State regulators must use the social cost of methane and carbon in evaluating the proposed clean-heat plans.
The clean-heat law gives utilities many tools for achieving the required reductions. They can harness other existing sources of methane, including emissions from landfills, dairies, and sewage-treatment plants. They can also take methane leaking from existing coal mines. But these recovered methane techniques can constitute no more than 5% of the target of 22%.
Utilities also have the option of developing green or blue hydrogen to be delivered in lieu of natural gas. Green hydrogen is made from renewable sources, and blue hydrogen can be made from fossil fuel, but only when the emissions are captured and stored. The law also gives utilities the option of ramping up methane leak detection from their distribution networks.
Integrating the social cost of methane into decisions will not necessarily produce specific outcomes, said Erin Overturf of Western Resource Advocates, a regional environmental conservation group based in Boulder.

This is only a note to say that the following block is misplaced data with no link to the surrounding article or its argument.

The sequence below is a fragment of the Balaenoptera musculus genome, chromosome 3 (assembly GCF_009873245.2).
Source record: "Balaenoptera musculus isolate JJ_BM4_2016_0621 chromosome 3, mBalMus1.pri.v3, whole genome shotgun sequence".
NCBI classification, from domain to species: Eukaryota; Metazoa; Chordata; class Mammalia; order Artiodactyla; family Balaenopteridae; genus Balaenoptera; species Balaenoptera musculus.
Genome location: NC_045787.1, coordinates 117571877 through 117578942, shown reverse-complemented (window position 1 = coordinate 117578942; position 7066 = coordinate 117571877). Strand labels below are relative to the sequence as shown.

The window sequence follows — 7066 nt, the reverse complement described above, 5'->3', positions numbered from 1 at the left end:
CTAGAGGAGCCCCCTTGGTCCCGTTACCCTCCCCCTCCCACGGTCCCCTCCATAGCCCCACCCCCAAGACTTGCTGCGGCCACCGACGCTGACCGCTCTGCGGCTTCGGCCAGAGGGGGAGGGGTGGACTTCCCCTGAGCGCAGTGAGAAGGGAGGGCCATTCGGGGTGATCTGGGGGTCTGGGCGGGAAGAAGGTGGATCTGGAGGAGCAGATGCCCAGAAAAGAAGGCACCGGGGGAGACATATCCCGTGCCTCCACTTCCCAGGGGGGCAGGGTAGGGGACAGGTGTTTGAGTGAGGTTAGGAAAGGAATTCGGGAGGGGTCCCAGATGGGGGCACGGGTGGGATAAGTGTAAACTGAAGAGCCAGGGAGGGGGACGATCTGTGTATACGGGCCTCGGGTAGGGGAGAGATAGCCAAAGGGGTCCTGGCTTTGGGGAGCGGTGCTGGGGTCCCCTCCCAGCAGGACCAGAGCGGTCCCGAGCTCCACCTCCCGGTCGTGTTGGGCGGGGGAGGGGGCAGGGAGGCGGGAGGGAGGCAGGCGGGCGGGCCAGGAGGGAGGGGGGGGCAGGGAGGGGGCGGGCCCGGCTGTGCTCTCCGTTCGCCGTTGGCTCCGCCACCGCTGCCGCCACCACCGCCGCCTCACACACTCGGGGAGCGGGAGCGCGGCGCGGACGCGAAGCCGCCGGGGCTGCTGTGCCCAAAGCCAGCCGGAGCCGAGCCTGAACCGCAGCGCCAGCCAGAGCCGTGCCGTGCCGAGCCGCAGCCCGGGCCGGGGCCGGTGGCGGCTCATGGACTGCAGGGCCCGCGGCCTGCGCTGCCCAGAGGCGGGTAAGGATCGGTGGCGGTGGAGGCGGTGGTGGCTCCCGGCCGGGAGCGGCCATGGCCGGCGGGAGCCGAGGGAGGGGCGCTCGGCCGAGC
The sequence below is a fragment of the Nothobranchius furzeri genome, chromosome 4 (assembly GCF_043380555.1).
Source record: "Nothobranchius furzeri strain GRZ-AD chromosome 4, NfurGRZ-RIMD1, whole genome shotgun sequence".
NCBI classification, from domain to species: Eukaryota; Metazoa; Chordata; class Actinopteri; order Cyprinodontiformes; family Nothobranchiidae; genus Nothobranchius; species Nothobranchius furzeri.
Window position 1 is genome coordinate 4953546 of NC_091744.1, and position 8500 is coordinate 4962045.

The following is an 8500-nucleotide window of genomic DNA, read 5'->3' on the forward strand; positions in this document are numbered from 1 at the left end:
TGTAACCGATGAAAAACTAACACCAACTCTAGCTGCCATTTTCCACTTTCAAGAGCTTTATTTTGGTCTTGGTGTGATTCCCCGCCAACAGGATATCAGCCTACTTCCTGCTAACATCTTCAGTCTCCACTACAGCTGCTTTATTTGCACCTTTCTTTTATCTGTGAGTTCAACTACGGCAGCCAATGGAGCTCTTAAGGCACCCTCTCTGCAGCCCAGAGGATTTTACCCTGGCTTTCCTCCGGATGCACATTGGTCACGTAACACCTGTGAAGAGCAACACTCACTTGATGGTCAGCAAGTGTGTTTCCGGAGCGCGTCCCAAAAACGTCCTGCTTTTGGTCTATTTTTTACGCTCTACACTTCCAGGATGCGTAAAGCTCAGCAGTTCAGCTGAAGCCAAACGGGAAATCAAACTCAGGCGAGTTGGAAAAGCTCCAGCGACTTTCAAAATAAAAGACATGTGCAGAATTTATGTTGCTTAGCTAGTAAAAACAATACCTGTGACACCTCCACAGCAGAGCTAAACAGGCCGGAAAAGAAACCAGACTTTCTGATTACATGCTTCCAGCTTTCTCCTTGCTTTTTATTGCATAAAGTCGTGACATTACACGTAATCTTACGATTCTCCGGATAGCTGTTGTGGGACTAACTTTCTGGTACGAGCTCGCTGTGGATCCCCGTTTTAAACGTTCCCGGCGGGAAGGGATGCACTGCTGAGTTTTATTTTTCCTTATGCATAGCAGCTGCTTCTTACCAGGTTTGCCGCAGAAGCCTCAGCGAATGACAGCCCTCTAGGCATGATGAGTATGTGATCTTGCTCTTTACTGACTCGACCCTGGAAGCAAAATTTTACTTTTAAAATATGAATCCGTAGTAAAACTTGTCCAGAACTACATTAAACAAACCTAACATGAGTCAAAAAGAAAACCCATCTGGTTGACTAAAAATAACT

“I just think it will lead to a more accurate accounting [of the costs and benefits] as we do these evaluations at the Public Utilities Commission,” added Will Toor, the director of the Colorado Energy Office, which helped shape many of the laws. “I think it will lead to significantly larger investments in efficiency and beneficial electrification, particularly in the clean-heat plans submitted by gas utilities.”
The Natural Resource Defense Council’s Alejandra Maija Cunningham said these and other bills put Colorado at the forefront of states taking actions to wring emissions caused by buildings.
More important than the new tool of the social cost of methane, she said, is how it’s being used to lower emissions from buildings. “It’s not just that they use the social cost of methane, but that it is being used to require a 22% reduction in this sector by 2030.”